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5 Things You Didn't Know About Dorchester

The Boston neighborhood of Dorchester is home to a lot of history. And there's a lot you don't know about it. Here are five things.
(Photo Credit:Boston Public Library, Norman B. Leventhal Map Center. Commons)

1. Lots of Land

At six square miles, Dorchester is the largest neighborhood in Boston. But it used to be a lot bigger. The original town of Dorchester (before annexation with Boston) included Dorchester Heights, which is now considered part of South Boston, as well as parts of Quincy, Hyde Park, Milton, Canton, and Stoughton.

2. Big City Living

Despite losing all that land, if Dorchester were its own city, it would be one of the largest by population in Massachusetts. The 2010 census puts the neighborhood's population at 92,115, which makes it bigger than all 296 towns and at least 47 of the 55 cities in Massachusetts.

(Photo from Public Domain/Wikimedia Commons)

3. Sweet History

The first chocolate factory in the United States was built in the Lower Mills section of Dorchester. It was part of Walter Baker & Co., which was established in 1780. The factory functioned all the way until 1965. Baker's chocolate is still around today, but it is owned by Kraft Foods.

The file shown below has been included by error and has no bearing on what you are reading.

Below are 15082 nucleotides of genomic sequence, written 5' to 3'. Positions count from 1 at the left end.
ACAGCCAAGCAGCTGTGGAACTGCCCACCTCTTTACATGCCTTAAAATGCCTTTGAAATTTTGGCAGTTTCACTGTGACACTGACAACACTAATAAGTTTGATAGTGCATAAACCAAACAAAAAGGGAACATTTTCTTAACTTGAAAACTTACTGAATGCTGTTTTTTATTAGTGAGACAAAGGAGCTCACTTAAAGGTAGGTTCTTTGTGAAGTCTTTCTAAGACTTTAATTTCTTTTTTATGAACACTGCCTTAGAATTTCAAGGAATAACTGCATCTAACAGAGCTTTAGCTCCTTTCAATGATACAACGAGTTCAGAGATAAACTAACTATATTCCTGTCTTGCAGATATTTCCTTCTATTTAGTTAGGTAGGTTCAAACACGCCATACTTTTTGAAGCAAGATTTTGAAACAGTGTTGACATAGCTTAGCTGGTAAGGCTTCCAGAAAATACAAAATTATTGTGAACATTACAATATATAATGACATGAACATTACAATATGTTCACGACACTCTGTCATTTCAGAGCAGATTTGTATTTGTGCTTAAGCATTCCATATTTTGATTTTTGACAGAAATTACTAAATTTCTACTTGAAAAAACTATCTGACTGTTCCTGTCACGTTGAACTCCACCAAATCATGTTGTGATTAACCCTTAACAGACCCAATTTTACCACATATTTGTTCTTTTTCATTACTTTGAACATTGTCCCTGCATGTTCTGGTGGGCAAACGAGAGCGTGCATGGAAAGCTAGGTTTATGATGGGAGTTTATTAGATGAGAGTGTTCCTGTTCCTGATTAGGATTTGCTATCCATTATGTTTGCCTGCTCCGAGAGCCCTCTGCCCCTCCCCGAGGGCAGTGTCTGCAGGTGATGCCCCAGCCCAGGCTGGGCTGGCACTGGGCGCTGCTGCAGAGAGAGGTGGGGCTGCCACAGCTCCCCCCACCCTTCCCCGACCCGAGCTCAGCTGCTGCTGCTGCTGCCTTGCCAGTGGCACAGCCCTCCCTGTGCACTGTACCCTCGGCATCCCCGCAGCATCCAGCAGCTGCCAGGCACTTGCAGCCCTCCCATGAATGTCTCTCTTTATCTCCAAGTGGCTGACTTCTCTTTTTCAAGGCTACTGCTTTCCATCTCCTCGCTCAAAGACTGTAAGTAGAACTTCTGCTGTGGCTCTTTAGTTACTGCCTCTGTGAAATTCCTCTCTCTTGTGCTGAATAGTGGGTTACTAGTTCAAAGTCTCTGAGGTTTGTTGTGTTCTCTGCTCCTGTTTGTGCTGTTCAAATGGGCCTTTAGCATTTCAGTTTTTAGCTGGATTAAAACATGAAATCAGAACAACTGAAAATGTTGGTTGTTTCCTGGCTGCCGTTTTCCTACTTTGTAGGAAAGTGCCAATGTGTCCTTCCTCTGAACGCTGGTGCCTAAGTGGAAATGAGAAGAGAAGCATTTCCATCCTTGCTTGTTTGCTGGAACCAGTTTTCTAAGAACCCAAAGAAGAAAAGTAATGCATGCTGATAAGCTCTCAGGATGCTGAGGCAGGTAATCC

4. Presidential Visit

Plenty of presidents have visited (or lived in) Dorchester over the centuries. In 1983, President Ronald Reagan was in town and asked former Dorchester resident and high-ranking secret service agent Edward V. Hickey, Jr. where he could get a bite to eat. Two years earlier, Hickey had told the owner, Tom Stenson that if he was ever with the president in Boston, he'd "try to get him over" to the Eire Pub. That's where Hickey sent Reagan. But Stenson was vacationing in Florida that day, and because of the short notice, he missed the entire ordeal.

Dorchester Lower Mills (Photo by Marcbela (Marc N. Belanger)/Wikimedia Commons)

5. Not 'The Dot'

Perhaps you've heard Dorchester called 'The Dot.' But 'The Dot' is NOT short for Dorchester, at least according to people who are OFD. The Boston-centric website Universal Hub, relying on some help from long-time Dorchester residents, explains in its Wicked Good Guide To Boston English, Dot is "an adjective referring to something or somebody from Dorchester," but it's not a synonym for Dorchester. Only "people from Southie" use it that way, the definition explains. Instead, it only works in phrases like "Dot Rat" and "Dot Ave." OFD, by the way, is short for "originally from Dorchester." But you didn't hear that here.

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